There are so many ways that Academy Award flypaper like Kramer vs. Kramer could have crumbled.
It’s a movie about a man named Ted (Dustin Hoffman) who is a workaholic and rarely has time for his family. When he arrives home late one night, his wife Joanna (Meryl Streep) tells him that she is leaving him… and also leaving their six-year old son behind as well. It’s a stale premise, and you can likely see the turns coming from a mile ahead: Ted has to learn how to be a better parent to his son, they forge a strong relationship, mother returns to claim custody of the child, messy court battle ensues. When we see Joanna watching her son from a shop across from his school, there’s a sudden sinking feeling in your stomach. Oh god, she’s back. We already know where this is heading.
It’s not that these prognostications are necessarily wrong, so much as that they don’t play out in the manner that we’re liable to expect. The film takes a remarkable turn by treating its characters as real human beings. So instead of being a story about an angelic father who loves his son facing off against a vindictive, devilish mother – or the other way around – it is instead a story about two adults with varying levels of emotional distance, both of whom love their child intensely. It’s tempting to take Ted’s side, since we see things from his perspective throughout the majority of the film. His wife leaves for more than a year, and he naturally fills the void left. But we mustn’t forget that he was “gone” for far longer than she, though not in as permanent a sense. He had been dedicated to his career at the expense of his family. He failed to communicate with his wife, as evidenced by the way he ignores or belittles her explanation for why she must leave at the start of the film.
So both parties have made mistakes. By the film’s climax, they’ve both acknowledged their own shortcomings. The court battle for custody which ensues has become a monster that neither can control, each party’s attorney going for the jugular. These are perhaps the most powerful scenes in a film which has already had some very moving moments. The couple could not stay together, not because they’ve come to despise one another, but because they had different ideas about what the relationship should be which were ultimately irreconcilable. The questions the lawyers ask are meant to discredit the other party, to show that one or the other is unfit to care for the child, but there is no way to settle that. As Joanna says on the stand, “I’m not saying he doesn’t need his father.” Ted looks at his ex-wife with sadness, not bitterness, mouthing “no” when his lawyer tries to get Joanna to incriminate herself. Joanna’s eyes quiver with tears as her attorney tears down the man she was married to for nearly a decade. When their mutual friend Margaret (Jane Alexander, just as spectacular a performer as the two leads) is interrogated, she has sincerely positive things to say about both Ted and Joanna.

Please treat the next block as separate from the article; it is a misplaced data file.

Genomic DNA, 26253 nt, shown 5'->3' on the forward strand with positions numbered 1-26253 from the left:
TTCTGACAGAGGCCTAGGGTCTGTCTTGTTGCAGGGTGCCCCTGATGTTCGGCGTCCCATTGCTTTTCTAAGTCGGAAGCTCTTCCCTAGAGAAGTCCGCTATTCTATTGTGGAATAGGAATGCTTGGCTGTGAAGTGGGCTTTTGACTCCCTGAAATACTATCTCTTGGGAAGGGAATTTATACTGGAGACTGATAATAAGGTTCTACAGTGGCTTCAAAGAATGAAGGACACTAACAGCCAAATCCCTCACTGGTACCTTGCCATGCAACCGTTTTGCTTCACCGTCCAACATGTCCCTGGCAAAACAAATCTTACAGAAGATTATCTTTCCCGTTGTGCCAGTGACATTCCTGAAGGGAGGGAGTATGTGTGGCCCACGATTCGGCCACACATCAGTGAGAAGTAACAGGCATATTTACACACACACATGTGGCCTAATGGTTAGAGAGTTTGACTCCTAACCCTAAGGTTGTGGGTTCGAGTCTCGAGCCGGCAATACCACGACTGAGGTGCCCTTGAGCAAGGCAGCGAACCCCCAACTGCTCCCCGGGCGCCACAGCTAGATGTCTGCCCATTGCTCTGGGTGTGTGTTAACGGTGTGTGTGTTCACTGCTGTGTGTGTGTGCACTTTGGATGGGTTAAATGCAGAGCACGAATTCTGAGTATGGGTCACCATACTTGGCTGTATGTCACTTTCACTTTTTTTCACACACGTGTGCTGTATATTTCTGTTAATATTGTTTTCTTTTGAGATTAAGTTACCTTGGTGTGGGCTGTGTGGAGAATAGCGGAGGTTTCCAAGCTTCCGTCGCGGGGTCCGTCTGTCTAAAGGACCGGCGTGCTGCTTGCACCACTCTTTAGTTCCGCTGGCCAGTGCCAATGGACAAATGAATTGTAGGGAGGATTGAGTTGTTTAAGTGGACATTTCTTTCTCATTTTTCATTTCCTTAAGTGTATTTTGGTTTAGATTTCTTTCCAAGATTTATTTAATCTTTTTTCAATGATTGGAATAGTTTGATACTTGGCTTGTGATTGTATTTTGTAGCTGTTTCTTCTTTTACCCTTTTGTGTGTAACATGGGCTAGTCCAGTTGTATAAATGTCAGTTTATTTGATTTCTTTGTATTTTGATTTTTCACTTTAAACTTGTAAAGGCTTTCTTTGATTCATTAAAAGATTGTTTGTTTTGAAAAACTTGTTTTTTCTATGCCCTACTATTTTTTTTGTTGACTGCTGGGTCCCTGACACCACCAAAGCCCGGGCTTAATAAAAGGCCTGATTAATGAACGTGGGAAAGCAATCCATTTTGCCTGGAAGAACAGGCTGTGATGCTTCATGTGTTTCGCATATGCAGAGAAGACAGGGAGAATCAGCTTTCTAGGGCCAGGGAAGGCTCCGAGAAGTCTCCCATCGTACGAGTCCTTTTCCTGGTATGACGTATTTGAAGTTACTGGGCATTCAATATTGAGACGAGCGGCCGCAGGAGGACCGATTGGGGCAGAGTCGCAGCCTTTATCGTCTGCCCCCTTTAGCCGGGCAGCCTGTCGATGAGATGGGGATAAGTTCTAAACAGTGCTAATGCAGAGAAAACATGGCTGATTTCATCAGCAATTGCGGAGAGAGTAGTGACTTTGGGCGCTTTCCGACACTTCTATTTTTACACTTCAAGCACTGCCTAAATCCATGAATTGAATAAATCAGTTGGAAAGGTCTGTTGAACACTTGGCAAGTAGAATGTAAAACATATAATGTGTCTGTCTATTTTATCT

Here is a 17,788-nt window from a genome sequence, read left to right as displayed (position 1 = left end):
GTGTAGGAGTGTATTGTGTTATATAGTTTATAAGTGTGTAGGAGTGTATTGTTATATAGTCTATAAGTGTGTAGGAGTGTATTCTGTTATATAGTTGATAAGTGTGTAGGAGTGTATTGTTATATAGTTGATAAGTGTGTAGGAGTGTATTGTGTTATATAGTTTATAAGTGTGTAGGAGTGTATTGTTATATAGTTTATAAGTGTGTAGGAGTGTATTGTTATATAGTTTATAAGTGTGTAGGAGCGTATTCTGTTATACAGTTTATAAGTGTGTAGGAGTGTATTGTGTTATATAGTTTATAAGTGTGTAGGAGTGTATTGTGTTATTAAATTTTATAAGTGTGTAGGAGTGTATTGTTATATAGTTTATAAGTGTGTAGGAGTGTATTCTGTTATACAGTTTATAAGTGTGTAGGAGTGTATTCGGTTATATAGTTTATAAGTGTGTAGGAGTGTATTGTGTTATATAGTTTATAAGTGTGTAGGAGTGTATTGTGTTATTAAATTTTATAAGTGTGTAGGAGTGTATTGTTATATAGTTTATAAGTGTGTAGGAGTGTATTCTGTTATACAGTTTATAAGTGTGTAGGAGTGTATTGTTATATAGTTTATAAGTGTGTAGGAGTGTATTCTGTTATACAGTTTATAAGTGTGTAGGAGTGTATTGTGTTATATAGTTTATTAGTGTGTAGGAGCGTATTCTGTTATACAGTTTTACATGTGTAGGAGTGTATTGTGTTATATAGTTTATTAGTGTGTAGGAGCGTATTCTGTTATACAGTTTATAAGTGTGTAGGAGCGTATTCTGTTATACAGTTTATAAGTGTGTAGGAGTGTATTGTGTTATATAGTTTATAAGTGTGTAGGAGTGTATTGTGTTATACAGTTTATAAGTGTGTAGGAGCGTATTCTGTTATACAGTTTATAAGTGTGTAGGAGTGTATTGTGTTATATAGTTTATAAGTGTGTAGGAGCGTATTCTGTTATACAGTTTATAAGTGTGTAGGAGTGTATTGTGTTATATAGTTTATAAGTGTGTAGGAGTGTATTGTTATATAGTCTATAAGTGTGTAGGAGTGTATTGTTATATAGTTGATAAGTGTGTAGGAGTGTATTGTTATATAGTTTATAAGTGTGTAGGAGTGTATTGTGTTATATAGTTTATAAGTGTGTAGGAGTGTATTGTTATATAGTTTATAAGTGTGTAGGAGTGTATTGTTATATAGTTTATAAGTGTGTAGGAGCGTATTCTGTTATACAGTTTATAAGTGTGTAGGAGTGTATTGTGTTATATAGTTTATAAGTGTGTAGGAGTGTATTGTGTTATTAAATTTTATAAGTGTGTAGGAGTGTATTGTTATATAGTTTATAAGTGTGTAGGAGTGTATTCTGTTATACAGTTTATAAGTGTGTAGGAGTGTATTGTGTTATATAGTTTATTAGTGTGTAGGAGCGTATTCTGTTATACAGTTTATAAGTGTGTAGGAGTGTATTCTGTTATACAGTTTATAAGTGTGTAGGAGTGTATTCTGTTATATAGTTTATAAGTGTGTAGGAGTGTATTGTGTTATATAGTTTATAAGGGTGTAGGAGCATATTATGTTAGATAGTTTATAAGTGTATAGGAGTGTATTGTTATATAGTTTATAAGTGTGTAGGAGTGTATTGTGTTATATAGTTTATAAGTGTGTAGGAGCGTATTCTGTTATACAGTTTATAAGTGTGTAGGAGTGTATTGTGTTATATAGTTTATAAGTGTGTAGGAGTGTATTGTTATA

I feel like this courtroom drama is the crux of the film, but that’s not to discount the action that comes prior. The slow build of the relationship between Ted and his son Billy overcomes the initial cliche – father overwhelmed by different pressures, burns the toast, doesn’t know what grade son is in, etc. Or perhaps the cliche is set-up, which the movie seeks to topple. Ted initially does not know how to deal with his son’s grief; there are times when he himself rages out of not knowing how else to respond. As time passes, the two spend more and more time together. They talk, they play games, they enjoy the company of one another. It gives Ted the ability to be less prideful and angry at what has been lost – he instead becomes increasingly grateful for what he does have. It is through spending time with his son, communicating honestly for the first time in years, that he begins to understand what his wife lived with during their marriage. And wow, do Hoffman and the boy have chemistry together: I can’t think of anything more gorgeous and heartbreaking than a scene where the two make breakfast in silence. Or how about the moment where Billy, lying in bed and lit only by the dim light of the hallway, tells his father that he loves him? Those are amazing moments.
There is a nude scene, however, which seems gratuitous. I can’t figure out how it was important to the plot. I also do wish that Joanna’s perspective had been more fully developed, although I can see how it may have ruined some of the fragile subtlety of the court scenes. The very final moments, too, although satisfying, were a bit cloying and too easy a resolution. Which is why I say that I would have liked to have seen more from Joanna’s point of view. She says that leaving her child was one of the hardest things that she has had to do, and I believe that she feels that way, but it would have been nice to have been privy to that emotion at some point in the film. Streep is magnificent, of course, and she paints a picture with her words that makes the ending stand, but it felt sudden and surprising – not out of character, really, but implausible.
Kramer vs. Kramer is a confidently small picture. Its story is delicate and contained; it does not require characters yelling at each other or swelling musical cues to sell the poignancy of its drama. It treats its characters with respect and allows them to act naturally (rumor has it many of the scenes with Billy were in fact improvised). Though the mechanics of the story are threadbare and I have some reservations about the way that a few issues were handled, the vast majority of the movie is sure-footed and strong.